14550 Lee Rd, Chantilly, VA 20151

5 Ways Analysis Paralysis Might Be Killing Your Church


by Rich Birch: Are you spending too much time making decisions? Are you and your leaders digging deeper into the reasons why you should or should not do something without actually making a decision?

Analysis paralysis is what happens to leaders when we spend too much time thinking and not enough time acting.

Analysis paralysis can impact any organization, and churches are particularly prone to this sort of non-action because the stakes are so high. Unlike a business where monetary profit is on the line, we feel the pressure of the eternal consequences that are at stake if we don’t take action and fail to lead people to a growing relationship with Jesus. While we need to be careful and work through our decision making in a deliberate, informed manner, you’ll find more churches plagued with inaction than churches making wild, reckless decisions that cause damage.

I’m convinced that analysis paralysis is a widespread epidemic in the local church, and I want to warn you against this harmful approach to leadership. Here are five ways that analysis paralysis might be impacting your church today.

Vision statement over wordsmithing

Have you ever read vision statements from churches? When you look at how churches talk about what they’re called to do, their mission statements all boil down to reaching more people with the message of Jesus and seeing them grow in a relationship with him. Here are a few examples from a quick search around the internet:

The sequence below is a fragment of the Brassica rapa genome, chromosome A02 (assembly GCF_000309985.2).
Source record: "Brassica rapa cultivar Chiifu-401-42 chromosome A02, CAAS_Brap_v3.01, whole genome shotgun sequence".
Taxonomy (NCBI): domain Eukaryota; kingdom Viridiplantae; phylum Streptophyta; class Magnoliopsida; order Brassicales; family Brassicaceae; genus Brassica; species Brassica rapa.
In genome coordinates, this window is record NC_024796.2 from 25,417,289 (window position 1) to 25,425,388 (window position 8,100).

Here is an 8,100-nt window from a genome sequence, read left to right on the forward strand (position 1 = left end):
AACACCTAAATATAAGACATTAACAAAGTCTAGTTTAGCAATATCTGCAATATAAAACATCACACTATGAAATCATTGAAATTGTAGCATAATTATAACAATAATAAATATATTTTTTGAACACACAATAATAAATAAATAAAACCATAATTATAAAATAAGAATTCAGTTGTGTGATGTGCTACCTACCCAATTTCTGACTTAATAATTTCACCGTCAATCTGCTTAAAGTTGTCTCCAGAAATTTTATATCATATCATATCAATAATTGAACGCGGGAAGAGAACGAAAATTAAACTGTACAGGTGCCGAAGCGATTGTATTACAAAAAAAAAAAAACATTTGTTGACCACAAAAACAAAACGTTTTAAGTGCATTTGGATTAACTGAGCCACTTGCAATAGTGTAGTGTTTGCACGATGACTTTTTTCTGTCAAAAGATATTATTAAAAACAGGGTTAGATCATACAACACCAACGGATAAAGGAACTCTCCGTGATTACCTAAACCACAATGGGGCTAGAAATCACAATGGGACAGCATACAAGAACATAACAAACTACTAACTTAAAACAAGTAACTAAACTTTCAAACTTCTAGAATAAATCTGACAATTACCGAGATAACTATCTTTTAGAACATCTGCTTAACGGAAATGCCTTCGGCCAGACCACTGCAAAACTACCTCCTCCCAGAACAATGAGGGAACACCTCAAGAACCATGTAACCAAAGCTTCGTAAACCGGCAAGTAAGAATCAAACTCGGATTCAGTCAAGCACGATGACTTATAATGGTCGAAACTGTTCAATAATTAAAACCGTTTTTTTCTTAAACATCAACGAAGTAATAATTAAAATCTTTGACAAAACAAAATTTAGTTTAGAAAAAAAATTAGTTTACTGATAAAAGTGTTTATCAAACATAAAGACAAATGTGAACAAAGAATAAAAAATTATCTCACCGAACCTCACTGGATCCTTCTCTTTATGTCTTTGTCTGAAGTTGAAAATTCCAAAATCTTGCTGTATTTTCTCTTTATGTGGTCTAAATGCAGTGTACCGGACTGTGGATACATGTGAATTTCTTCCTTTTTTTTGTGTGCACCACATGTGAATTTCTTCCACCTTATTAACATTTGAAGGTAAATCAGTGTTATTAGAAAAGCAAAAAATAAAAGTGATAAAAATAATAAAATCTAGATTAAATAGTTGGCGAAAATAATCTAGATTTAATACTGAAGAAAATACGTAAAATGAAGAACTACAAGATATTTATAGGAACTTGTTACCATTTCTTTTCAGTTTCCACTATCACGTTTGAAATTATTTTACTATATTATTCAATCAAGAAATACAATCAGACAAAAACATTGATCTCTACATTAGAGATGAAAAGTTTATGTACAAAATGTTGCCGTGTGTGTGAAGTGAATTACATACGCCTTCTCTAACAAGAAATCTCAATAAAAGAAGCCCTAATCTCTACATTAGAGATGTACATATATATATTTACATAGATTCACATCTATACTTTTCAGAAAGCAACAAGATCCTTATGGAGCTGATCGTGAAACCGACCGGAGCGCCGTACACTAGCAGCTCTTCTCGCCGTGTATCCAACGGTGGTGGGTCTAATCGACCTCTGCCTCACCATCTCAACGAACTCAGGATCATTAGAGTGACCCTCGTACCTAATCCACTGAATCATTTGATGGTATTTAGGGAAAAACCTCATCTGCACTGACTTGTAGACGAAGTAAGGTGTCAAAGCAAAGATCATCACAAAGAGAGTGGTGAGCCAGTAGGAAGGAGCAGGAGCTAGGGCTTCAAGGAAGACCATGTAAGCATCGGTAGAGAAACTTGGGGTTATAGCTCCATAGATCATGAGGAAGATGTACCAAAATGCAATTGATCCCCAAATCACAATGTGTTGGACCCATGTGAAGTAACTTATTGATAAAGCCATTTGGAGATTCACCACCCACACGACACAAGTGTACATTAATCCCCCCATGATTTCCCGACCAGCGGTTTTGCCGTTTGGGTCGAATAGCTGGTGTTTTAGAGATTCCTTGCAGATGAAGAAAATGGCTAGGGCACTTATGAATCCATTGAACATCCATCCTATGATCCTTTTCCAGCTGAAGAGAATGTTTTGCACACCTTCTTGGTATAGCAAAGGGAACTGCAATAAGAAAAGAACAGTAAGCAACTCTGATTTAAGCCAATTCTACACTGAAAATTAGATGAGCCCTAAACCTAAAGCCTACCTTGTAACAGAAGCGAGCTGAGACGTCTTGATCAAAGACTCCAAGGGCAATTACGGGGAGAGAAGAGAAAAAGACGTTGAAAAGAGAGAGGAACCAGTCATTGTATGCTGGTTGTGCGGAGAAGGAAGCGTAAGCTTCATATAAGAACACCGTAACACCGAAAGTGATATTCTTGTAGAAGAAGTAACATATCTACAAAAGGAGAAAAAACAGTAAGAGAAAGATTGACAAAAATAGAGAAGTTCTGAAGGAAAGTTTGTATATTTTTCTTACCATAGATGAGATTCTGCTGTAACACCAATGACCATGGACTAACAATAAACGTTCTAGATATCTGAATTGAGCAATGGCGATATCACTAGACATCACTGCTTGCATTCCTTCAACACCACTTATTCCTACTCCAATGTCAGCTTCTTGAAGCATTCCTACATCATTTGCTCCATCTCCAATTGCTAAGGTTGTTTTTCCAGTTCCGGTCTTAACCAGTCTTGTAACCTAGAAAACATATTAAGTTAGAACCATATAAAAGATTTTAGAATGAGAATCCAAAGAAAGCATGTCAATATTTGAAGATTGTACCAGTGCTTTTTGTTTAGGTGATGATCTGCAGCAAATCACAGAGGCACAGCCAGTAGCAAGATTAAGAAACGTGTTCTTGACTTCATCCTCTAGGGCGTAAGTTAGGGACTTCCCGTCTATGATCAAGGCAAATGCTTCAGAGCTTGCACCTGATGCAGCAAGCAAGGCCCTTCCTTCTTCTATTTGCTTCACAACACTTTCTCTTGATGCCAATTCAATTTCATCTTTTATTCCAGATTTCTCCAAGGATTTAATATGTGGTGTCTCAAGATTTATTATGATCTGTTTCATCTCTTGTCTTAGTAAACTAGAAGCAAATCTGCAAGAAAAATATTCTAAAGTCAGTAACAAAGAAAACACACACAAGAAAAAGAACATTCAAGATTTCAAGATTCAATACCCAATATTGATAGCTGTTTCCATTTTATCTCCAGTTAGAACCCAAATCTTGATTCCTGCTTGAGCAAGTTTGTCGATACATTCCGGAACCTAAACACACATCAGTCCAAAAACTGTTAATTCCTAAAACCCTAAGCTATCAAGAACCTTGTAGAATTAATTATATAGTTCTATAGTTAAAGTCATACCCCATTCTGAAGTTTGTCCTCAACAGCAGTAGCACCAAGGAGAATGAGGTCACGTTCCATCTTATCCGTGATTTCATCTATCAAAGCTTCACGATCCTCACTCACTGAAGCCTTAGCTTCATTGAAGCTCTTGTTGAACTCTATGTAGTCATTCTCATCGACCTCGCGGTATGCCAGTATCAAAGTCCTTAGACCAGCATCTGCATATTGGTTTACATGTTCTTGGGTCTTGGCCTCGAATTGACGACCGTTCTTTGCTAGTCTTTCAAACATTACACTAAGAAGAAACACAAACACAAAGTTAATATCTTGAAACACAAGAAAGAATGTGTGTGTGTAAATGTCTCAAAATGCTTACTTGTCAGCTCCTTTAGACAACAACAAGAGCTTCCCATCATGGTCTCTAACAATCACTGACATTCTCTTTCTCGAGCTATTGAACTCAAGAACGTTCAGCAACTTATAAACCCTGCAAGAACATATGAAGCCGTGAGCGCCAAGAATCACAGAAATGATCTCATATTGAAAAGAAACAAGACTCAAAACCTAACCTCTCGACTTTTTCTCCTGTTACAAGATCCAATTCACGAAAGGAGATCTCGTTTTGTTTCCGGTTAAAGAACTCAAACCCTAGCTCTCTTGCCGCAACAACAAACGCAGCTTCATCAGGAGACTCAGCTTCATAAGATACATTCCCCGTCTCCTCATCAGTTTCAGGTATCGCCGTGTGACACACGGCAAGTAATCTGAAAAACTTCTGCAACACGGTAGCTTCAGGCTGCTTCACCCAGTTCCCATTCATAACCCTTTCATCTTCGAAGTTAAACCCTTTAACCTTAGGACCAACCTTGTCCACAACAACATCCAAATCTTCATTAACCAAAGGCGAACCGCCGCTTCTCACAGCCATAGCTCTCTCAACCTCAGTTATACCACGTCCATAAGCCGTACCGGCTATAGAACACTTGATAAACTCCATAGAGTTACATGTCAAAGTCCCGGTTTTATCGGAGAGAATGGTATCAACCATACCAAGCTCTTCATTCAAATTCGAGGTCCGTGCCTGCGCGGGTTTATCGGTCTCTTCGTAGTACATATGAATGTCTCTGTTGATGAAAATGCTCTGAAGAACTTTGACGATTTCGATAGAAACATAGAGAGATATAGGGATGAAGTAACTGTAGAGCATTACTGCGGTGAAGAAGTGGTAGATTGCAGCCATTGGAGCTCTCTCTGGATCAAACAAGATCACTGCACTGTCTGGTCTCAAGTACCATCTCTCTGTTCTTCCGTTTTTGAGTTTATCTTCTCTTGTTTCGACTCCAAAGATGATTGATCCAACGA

“To love the people of Cincinnati into relationship with Jesus Christ and give away to the world what God has given us.”
“We exist to welcome people to faith; equip people with a faith that works in real life; and send us in service into the world in Jesus’ name.”
“We are called to make disciples for Jesus Christ.”
“Helping Others Experience the JOY of Jesus Christ”
“Transforming individuals into empowered disciples of Christ.”
“To worship God, to make disciples of Jesus, and to serve the world.”
“To make more and better disciples of Jesus Christ.”

At the end of the day, we all follow the Great Commission; Matthew 28 lays out what our churches are supposed to do. Going into the world and proclaiming the message of Christ and then going on to disciple, teach, or mentor the people who have responded to that message is at the core of every church…


Source: 5 Ways Analysis Paralysis Might Be Killing Your Church – unSeminary